Tuesday, September 19, 2017

Entries for 'Adrian Marchis'

07
The purpose of this document is to provide a technical guidance on how to capture and document business
requirements in order to produce BII profiles.

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12

In the previous article in this series, I described several conditions in which writing less detailed requirements is appropriate. However, there are several situations in which recording only high-level requirements information increases the project’s risk. When you encounter situations such as the ones described in this article (adapted from my book More about Software Requirements), expect to spend more time than average developing detailed requirements specifications.

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04

In the first article in this series, I pointed out that there’s no easy answer to the question of how detailed the requirements need to be. Instead, I can present a thought process the business analyst can use to assess the appropriate level of detail for each case.

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19

Recently I was chatting at a wine tasting event with a couple of lawyers, who I had just met. One was surprisingly inquisitive about my work in the software requirements arena. Apparently she was working on case involving software at that very time. At one point she asked me, “How do you know how detailed to make the requirements?” It’s an insightful question, one that even experienced business analysts often ask me.

 

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31

So you want to be a better requirements analyst. Or maybe you’re completely new to business analysis and you just want to learn what requirements analysis involves, period.

Requirements are basic to business analysis, and so requirements education is basic to business analysts. “All team members who will function as analysts should receive basic training in requirements engineering,”[1] notes Wiegers in his modern analysis classic Software Requirements. Honing your craft is both admirable and achievable, and you have numerous, helpful outlets at your disposal. The method that you choose is contingent on several things, including how much requirements experience you already have and whether your background is in software development, technical writing, or something else. (A former developer might want to learn more of the techniques through something such as BABOK [2], while a former technical writer might want more technical training through something such as a technical requirements workshop.) This article will highlight the some of the more popular methods of growing your requirements education, enabling you to better choose what’s most helpful at this point in your career.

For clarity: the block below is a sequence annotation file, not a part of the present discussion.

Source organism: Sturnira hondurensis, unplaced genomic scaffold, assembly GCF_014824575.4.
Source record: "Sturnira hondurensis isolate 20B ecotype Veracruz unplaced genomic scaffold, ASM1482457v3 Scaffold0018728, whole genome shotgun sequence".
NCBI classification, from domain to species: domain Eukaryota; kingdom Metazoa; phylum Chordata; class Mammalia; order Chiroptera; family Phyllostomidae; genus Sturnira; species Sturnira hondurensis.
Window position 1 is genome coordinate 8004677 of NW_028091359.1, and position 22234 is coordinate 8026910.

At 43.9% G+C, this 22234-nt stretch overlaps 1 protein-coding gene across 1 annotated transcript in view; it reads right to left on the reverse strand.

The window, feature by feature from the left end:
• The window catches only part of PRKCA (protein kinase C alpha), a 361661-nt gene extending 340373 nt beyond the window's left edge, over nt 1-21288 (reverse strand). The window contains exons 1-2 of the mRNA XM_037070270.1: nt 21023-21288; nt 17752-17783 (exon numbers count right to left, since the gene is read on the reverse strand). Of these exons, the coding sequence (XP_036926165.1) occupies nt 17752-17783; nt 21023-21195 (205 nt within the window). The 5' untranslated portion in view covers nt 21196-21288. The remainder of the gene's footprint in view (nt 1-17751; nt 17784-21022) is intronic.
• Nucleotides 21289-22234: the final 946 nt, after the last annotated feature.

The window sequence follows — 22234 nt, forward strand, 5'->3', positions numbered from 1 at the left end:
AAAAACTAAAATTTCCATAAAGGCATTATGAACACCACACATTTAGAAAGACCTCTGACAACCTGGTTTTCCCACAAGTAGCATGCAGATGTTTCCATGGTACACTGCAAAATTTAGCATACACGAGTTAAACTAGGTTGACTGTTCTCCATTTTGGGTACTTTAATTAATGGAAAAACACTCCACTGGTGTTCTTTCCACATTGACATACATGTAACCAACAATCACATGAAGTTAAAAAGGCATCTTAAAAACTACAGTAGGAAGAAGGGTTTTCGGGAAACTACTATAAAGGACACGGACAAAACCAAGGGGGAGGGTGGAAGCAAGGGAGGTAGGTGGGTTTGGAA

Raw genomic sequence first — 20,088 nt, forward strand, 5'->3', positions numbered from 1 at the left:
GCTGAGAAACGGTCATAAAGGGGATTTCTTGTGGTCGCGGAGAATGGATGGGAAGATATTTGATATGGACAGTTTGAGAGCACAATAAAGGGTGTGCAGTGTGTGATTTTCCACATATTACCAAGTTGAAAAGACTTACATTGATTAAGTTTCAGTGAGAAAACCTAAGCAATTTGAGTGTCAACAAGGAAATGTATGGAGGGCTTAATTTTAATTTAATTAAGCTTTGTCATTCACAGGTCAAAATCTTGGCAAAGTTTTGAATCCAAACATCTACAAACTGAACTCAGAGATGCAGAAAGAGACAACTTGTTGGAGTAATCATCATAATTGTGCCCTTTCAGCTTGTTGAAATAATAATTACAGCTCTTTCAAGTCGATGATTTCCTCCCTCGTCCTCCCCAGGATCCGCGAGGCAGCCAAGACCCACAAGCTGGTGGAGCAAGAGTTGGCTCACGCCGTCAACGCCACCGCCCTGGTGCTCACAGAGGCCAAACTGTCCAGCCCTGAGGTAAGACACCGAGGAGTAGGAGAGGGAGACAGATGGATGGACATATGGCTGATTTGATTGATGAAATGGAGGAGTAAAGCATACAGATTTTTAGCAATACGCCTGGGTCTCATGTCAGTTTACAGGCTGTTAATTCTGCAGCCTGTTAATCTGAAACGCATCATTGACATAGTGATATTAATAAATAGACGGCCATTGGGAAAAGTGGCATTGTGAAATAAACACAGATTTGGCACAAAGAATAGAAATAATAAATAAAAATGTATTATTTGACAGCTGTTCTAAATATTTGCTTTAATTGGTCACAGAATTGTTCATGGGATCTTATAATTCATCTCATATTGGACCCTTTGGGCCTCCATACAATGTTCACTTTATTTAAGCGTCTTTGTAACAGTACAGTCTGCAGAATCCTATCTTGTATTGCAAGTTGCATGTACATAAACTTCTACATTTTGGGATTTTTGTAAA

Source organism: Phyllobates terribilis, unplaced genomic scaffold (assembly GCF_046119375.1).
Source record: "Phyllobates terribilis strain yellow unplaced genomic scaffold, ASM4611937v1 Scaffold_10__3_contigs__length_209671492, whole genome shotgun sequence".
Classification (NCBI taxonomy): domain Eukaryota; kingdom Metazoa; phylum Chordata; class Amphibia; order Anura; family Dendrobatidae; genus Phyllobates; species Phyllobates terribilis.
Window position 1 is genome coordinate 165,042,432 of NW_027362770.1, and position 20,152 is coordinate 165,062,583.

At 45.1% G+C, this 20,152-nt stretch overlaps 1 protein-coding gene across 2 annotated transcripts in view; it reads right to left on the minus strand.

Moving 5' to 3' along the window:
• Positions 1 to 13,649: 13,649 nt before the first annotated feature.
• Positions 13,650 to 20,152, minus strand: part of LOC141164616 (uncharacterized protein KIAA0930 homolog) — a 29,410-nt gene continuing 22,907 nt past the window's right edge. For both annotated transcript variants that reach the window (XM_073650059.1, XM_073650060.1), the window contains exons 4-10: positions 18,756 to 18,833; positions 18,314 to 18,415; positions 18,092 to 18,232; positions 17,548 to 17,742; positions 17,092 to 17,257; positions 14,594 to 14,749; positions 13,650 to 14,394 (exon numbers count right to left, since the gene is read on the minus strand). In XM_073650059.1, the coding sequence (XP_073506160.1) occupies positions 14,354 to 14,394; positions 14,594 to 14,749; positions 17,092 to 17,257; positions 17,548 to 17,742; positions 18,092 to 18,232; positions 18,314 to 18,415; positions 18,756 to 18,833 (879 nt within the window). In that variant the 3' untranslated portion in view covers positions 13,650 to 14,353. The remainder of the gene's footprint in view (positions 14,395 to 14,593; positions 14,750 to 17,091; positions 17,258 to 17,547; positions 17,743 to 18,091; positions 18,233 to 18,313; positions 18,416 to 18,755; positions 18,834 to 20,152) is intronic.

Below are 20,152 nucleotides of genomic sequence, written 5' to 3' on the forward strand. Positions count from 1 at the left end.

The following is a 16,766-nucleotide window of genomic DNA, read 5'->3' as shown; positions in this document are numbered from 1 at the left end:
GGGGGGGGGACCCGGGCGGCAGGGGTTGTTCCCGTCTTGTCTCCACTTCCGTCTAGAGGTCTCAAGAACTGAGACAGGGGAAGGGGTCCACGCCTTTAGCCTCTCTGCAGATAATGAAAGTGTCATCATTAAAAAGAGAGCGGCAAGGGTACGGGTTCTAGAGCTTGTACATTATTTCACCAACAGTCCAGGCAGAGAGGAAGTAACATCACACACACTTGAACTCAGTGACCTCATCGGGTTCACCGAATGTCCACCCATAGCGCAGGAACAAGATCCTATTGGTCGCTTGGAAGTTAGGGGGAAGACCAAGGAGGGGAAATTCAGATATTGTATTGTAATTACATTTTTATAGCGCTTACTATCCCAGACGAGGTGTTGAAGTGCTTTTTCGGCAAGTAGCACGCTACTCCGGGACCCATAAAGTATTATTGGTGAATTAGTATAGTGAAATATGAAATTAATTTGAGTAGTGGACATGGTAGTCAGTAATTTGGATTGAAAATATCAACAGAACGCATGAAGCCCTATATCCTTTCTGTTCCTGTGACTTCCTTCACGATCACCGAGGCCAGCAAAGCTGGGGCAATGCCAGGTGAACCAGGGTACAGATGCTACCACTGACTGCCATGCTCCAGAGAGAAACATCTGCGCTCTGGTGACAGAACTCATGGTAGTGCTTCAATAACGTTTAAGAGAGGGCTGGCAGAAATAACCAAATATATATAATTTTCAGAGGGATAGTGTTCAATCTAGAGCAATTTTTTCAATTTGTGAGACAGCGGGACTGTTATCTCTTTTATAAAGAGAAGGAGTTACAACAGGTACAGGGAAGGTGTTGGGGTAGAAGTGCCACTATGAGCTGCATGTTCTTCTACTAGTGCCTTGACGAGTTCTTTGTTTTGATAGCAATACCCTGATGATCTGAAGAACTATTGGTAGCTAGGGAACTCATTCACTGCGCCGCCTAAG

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16

 Requirements traceability ensures that each business need is tied to an actual requirement, and that each requirement is tied to a deliverable. This is a valuable practice for the business analyst. According to A Guide to the Business Analyst’s Body of Knowledge, (BABOK 2.0), all requirements are “related to other requirements, to solution components, and to other artifacts such as test cases. . . . The goal of tracing is to ensure that requirements (and ultimately, solution components) are linked back to a business objective.”

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11

It’s no secret in the IT sector that bad requirements are at the heart of high failure rates for software development projects. Unfortunately, the logical – and unfair – conclusion is that those who are responsible for defining and communicating those requirements should shoulder the blame for their shortcomings. The unacknowledged fact is that the fault does not lie with the people involved, but rather with methods and processes that fail to confront the reality of our limited human capacity to communicate complex ideas with only text and abstract models.

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11

Requirements Planning adds incredible value to the requirements process. More than simply creating another “work breakdown structure” document, this is an opportunity to address risks proactively and gain better stakeholder participation.  This session demonstrates how every component of a requirements plan adds value.

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09

The optimal path to mature requirements practices is often obscured by misinformation. Register now to see how to make significant operational improvement in requirements maturity and select a path based on a strong foundation of research and quantified success.

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18

This session provides attendees with hands on techniques for determining the outcome of their projects before the project really gets rolling. This session is about facts, and presents extensive research from IAG’s new Business Analysis Benchmark Study to help business analysts and project managers build a predictive risk assessment model. This session puts the intake and requirements gathering process of the project lifecycle under the microscope to determine what actions Business Analysts and Project Managers can take to more consistently achieve a successful outcome on their projects.

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